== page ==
Coaching carousel

By Jason Wojciechowski on May 1, 2008 at 4:10 AM

The NBA coaching carousel is looking really interesting right now. Avery Johnson is out in Dallas, Mike D'Antoni could be out in Phoenix, and New York and Chicago are looking for coaches. The Miami Heat job looked like it was going to be open, but Pat Riley has promoted Erik Spoelstra from within to replace him. Larry Brown has already replaced Sam Vincent in Charlotte, and Sam Mitchell might be out in Toronto. Oh, and George Karl is in trouble in Denver as well. Milwaukee's job is also open, for what it's worth, with Kelvin Sampson apparently headed there. Not that anyone cares. Do they still play basketball there?

Do any of these jobs make sense for Avery Johnson? If we want to keep ruining the Suns, as Steve Kerr seems determined to do, I guess Johnson could go there and have Steve Nash just stand around and shoot threes off of kickouts from Shaq. New York would probably be a terrible place for him: this was already a boring team, and Johnson loves the boring, grind-it-out basketball game. Plus, he'd probably murder Eddy Curry by December. The last thing the Bulls need is another taskmaster whose idea of beautiful basketball is 85-79 with three punches landed. Maybe Avery could do a good job in Denver. Imagine if the guys in front of Marcus Camby actually focused a little bit on defense. Imagine if Eduardo Najera wasn't allowed to shoot threes. On the other hand, imagine if the four tremendous offensive players on that team (Iverson, Carmelo, Kleiza, JR Smith) were shackled. So I don't know.

Mike D'Antoni would be awesome in New York, by contrast, not because of the players there, but because at least it'd be fun. Do we want to waste a good coach in such a bad situation? It'll be getting better now that Isiah is out and Donnie Walsh is in, but it's going to take a while with all those long, untradeable contracts on the roster. No, I think the most intriguing place for D'Antoni is Dallas. Wouldn't that be great? It's like the Pistons moving from Larry Brown to Flip Saunders, except way more fun. Kidd would be useful again, Dirk could maximize his end-of-peak value, Josh Howard would be the new Shawn Marion, and Jason Terry and Jerry Stackhouse would hit hundreds of open jumpers. I'd feel bad for my Knicks friend fans, but I really want to see D'Antoni in Dallas. And you know who'd be crazy enough to pull this off? Mark Cuban.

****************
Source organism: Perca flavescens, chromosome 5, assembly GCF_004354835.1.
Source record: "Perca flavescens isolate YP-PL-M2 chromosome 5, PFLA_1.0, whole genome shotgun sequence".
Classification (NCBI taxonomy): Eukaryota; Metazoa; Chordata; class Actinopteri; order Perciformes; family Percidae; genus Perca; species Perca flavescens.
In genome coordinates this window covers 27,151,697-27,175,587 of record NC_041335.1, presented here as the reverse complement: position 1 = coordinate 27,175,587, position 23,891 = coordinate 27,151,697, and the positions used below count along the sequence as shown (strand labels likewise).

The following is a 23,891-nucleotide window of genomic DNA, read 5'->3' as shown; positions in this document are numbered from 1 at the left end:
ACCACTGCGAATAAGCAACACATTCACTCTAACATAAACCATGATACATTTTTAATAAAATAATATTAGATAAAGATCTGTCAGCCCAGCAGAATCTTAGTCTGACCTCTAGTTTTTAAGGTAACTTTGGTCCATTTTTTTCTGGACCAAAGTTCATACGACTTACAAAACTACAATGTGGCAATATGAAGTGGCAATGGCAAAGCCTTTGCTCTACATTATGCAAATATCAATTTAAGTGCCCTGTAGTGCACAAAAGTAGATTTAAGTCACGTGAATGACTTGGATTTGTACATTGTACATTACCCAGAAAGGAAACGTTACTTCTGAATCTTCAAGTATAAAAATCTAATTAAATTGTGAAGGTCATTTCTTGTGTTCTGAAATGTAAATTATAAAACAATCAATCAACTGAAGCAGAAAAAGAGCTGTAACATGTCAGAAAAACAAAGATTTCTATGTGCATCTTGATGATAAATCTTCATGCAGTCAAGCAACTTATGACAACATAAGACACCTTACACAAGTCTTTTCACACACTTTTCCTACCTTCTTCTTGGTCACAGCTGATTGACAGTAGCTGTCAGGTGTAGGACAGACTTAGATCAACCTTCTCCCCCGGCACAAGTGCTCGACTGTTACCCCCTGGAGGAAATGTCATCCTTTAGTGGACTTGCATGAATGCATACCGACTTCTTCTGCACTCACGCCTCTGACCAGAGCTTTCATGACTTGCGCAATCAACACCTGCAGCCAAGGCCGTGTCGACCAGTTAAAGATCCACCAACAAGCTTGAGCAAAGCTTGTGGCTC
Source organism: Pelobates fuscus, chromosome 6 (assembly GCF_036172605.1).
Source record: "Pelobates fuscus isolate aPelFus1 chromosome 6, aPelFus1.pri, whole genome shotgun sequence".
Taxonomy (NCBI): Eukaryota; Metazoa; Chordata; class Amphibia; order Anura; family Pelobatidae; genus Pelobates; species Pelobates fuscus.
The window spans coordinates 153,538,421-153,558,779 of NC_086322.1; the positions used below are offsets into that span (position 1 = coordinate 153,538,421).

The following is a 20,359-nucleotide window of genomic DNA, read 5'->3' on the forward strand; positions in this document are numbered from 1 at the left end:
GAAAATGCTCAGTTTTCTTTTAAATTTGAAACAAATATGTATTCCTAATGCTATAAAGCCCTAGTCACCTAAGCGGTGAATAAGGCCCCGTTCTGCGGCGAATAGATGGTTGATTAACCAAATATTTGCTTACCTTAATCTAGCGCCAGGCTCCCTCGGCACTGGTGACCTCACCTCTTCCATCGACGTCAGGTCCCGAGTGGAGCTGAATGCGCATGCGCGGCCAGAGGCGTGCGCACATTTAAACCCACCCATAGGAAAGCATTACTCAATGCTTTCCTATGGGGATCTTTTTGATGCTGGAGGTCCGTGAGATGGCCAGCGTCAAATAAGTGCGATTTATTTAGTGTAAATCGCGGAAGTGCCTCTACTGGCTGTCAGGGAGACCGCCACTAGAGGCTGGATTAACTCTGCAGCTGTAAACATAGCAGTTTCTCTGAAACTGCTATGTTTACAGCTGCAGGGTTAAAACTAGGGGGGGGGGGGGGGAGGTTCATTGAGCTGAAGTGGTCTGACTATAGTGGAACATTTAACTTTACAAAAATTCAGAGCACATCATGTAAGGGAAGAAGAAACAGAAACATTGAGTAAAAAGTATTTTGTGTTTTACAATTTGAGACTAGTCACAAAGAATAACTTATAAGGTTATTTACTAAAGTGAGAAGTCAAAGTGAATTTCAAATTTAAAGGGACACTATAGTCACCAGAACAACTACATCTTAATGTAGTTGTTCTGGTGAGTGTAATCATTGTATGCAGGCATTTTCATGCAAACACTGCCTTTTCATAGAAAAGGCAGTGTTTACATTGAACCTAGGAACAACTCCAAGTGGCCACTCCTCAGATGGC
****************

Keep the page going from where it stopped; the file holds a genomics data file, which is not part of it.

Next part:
If D'Antoni's not going to Dallas, I'd like to see him in Chicago. The talent there is versatile, it's not particularly big or slow (except Aaron Gray), there are some good shooters ... in short, it looks like his system could take them from boring and bad to exciting and a contender for a top-four spot in the East. In Denver, he'd just be redundant. He's a better coach than Karl, probably, but when you fire a coach, it seems, you're usually looking for a new style. Karl to D'Antoni isn't a new style.

So who should we want in Phoenix? How about Jeff Van Gundy? He'll be a Steve Kerr kind of guy, with defense and posting up and all kinds of good stuff, but I trust he's smart enough to let Steve Nash do his thing at the same time. I'd miss him on the broadcasts, but that's a minor worry. Or maybe Tom Thibodeau, who's been talked up a lot as Boston's defensive coach this year and is a long-time Van Gundy understudy?

If New York doesn't end up with one of these guys, Donnie Walsh could do worse than make a Rick Carlisle reunion happen.

I wonder what assistant coaches, outside of Thibodeau, might be candidates. Mario Elie of Dallas? How about making Igor Kokoskov (Detroit) the first foreign head coach (that I'm aware of)? Brian Shaw from the Lakers?

(Did you know that Scott Layden is an assistant coach in Utah? How humiliating is that?)